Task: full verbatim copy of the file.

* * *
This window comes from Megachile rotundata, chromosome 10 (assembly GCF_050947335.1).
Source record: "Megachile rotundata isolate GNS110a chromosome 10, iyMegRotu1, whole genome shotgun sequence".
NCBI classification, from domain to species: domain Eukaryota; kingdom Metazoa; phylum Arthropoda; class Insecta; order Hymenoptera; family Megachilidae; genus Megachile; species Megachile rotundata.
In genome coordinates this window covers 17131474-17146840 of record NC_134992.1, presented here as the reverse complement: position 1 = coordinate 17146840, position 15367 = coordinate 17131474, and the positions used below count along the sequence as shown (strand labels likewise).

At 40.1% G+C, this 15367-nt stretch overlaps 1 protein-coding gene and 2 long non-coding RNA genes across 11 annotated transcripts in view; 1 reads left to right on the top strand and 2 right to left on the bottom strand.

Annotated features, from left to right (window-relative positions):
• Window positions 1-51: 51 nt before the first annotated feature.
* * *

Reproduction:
This window comes from Megachile rotundata, chromosome 10 (assembly GCF_050947335.1).
Source record: "Megachile rotundata isolate GNS110a chromosome 10, iyMegRotu1, whole genome shotgun sequence".
NCBI classification, from domain to species: domain Eukaryota; kingdom Metazoa; phylum Arthropoda; class Insecta; order Hymenoptera; family Megachilidae; genus Megachile; species Megachile rotundata.
In genome coordinates this window covers 17131474-17146840 of record NC_134992.1, presented here as the reverse complement: position 1 = coordinate 17146840, position 15367 = coordinate 17131474, and the positions used below count along the sequence as shown (strand labels likewise).

At 40.1% G+C, this 15367-nt stretch overlaps 1 protein-coding gene and 2 long non-coding RNA genes across 11 annotated transcripts in view; 1 reads left to right on the top strand and 2 right to left on the bottom strand.

Annotated features, from left to right (window-relative positions):
• Window positions 1-51: 51 nt before the first annotated feature.